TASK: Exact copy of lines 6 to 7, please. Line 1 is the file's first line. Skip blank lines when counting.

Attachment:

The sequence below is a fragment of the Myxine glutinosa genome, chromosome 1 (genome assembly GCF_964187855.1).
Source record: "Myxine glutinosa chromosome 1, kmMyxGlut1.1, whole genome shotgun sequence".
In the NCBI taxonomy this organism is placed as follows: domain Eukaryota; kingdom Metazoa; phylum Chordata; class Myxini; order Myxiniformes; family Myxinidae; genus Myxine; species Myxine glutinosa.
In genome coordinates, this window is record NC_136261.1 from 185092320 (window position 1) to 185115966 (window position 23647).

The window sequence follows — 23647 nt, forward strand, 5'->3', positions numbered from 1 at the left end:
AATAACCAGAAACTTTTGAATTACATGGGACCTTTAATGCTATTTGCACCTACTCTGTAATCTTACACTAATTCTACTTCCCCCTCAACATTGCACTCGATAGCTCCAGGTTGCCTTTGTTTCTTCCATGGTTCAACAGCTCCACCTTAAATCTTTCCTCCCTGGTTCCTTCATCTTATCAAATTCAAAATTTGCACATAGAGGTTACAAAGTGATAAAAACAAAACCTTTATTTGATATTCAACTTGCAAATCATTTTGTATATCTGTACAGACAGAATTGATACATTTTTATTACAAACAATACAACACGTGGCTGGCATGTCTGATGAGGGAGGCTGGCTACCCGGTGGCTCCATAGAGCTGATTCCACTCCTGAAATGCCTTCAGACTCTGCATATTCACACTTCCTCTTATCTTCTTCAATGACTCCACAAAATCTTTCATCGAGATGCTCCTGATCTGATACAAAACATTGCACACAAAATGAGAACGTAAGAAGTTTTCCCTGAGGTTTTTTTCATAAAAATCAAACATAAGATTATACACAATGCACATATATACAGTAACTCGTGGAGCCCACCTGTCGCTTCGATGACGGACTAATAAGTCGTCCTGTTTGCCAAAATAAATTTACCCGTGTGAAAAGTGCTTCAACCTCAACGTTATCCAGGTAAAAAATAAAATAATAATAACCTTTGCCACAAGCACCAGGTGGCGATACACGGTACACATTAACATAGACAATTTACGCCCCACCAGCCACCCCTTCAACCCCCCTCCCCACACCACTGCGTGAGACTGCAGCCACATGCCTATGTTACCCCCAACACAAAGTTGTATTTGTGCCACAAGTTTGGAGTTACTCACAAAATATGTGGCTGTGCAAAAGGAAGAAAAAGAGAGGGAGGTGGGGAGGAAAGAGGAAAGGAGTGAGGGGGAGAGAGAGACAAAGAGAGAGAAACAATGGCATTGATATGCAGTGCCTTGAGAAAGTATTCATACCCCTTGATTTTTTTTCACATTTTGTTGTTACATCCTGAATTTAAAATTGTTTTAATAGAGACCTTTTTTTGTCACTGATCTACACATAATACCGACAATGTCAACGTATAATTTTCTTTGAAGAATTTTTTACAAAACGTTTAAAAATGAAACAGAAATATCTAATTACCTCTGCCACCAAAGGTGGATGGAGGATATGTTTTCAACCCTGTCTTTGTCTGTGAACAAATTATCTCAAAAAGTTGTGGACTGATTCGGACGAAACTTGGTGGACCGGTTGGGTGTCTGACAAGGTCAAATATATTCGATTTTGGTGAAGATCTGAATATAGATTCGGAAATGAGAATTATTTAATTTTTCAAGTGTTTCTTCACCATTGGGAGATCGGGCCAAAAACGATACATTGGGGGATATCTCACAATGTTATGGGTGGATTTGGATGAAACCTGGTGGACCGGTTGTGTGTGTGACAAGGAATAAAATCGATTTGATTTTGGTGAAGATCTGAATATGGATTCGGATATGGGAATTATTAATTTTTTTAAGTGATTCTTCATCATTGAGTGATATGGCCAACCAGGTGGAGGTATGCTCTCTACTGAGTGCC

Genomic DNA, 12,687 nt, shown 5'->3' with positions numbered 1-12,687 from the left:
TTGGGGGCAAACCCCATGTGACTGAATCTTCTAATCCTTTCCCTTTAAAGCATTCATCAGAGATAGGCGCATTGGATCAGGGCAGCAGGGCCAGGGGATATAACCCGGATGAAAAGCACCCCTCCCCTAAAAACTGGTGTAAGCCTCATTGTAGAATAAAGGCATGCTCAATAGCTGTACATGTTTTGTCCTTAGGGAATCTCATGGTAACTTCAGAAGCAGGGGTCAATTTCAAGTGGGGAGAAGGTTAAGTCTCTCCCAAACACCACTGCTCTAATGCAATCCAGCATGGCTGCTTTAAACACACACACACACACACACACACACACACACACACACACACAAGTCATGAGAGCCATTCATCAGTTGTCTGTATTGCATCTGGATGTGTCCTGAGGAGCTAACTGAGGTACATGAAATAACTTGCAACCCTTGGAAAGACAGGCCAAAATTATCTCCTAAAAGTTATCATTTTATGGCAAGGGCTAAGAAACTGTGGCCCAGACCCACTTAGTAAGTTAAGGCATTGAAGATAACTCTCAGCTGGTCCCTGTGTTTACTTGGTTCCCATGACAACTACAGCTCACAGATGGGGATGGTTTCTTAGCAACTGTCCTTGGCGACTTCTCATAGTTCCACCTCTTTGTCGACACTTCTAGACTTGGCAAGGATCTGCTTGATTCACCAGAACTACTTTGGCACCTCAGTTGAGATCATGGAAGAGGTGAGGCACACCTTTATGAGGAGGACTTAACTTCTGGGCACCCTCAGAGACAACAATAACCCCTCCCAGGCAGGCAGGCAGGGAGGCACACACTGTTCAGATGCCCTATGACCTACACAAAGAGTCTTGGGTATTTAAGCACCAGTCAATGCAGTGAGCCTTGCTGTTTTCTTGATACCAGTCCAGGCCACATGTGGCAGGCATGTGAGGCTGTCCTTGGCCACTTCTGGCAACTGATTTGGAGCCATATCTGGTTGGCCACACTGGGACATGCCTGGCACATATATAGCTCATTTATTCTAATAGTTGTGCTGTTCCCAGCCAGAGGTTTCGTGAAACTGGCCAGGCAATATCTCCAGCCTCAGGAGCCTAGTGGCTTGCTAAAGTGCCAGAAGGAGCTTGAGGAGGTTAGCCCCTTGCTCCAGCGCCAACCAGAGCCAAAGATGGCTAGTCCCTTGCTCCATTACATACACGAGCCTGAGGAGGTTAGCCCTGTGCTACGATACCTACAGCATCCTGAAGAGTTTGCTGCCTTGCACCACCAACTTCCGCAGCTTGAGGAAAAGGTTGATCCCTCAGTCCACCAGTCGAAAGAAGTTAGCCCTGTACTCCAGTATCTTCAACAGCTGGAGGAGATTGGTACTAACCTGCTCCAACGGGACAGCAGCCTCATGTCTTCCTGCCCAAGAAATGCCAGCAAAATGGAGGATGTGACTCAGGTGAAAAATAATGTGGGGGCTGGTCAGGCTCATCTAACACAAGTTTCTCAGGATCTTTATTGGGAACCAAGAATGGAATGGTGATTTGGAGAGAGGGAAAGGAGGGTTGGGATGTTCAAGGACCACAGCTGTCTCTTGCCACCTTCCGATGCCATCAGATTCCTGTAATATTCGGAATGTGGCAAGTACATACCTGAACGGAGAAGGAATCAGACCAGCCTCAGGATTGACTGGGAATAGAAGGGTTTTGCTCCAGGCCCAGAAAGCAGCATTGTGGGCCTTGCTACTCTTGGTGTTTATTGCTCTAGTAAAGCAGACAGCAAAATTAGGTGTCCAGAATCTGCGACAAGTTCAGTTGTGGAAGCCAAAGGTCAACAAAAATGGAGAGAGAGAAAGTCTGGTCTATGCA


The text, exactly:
AATAACCAGAAACTTTTGAATTACATGGGACCTTTAATGCTATTTGCACCTACTCTGTAATCTTACACTAATTCTACTTCCCCCTCAACATTGCACTCGATAGCTCCAGGTTGCCTTTGTTTCTTCCATGGTTCAACAGCTCCACCTTAAATCTTTCCTCCCTGGTTCCTTCATCTTATCAAATTCAAAATTTGCACATAGAGGTTACAAAGTGATAAAAACAAAACCTTTATTTGATATTCAACTTGCAAATCATTTTGTATATCTGTACAGACAGAATTGATACATTTTTATTACAAACAATACAACACGTGGCTGGCATGTCTGATGAGGGAGGCTGGCTACCCGGTGGCTCCATAGAGCTGATTCCACTCCTGAAATGCCTTCAGACTCTGCATATTCACACTTCCTCTTATCTTCTTCAATGACTCCACAAAATCTTTCATCGAGATGCTCCTGATCTGATACAAAACATTGCACACAAAATGAGAACGTAAGAAGTTTTCCCTGAGGTTTTTTTCATAAAAATCAAACATAAGATTATACACAATGCACATATATACAGTAACTCGTGGAGCCCACCTGTCGCTTCGATGACGGACTAATAAGTCGTCCTGTTTGCCAAAATAAATTTACCCGTGTGAAAAGTGCTTCAACCTCAACGTTATCCAGGTAAAAAATAAAATAATAATAACCTTTGCCACAAGCACCAGGTGGCGATACACGGTACACATTAACATAGACAATTTACGCCCCACCAGCCACCCCTTCAACCCCCCTCCCCACACCACTGCGTGAGACTGCAGCCACATGCCTATGTTACCCCCAACACAAAGTTGTATTTGTGCCACAAGTTTGGAGTTACTCACAAAATATGTGGCTGTGCAAAAGGAAGAAAAAGAGAGGGAGGTGGGGAGGAAAGAGGAAAGGAGTGAGGGGGAGAGAGAGACAAAGAGAGAGAAACAATGGCATTGATATGCAGTGCCTTGAGAAAGTATTCATACCCCTTGATTTTTTTTCACATTTTGTTGTTACATCCTGAATTTAAAATTGTTTTAATAGAGACCTTTTTTTGTCACTGATCTACACATAATACCGACAATGTCAACGTATAATTTTCTTTGAAGAATTTTTTACAAAACGTTTAAAAATGAAACAGAAATATCTAATTACCTCTGCCACCAAAGGTGGATGGAGGATATGTTTTCAACCCTGTCTTTGTCTGTGAACAAATTATCTCAAAAAGTTGTGGACTGATTCGGACGAAACTTGGTGGACCGGTTGGGTGTCTGACAAGGTCAAATATATTCGATTTTGGTGAAGATCTGAATATAGATTCGGAAATGAGAATTATTTAATTTTTCAAGTGTTTCTTCACCATTGGGAGATCGGGCCAAAAACGATACATTGGGGGATATCTCACAATGTTATGGGTGGATTTGGATGAAACCTGGTGGACCGGTTGTGTGTGTGACAAGGAATAAAATCGATTTGATTTTGGTGAAGATCTGAATATGGATTCGGATATGGGAATTATTAATTTTTTTAAGTGATTCTTCATCATTGAGTGATATGGCCAACCAGGTGGAGGTATGCTCTCTACTGAGTGCC

Genomic DNA, 12,687 nt, shown 5'->3' with positions numbered 1-12,687 from the left: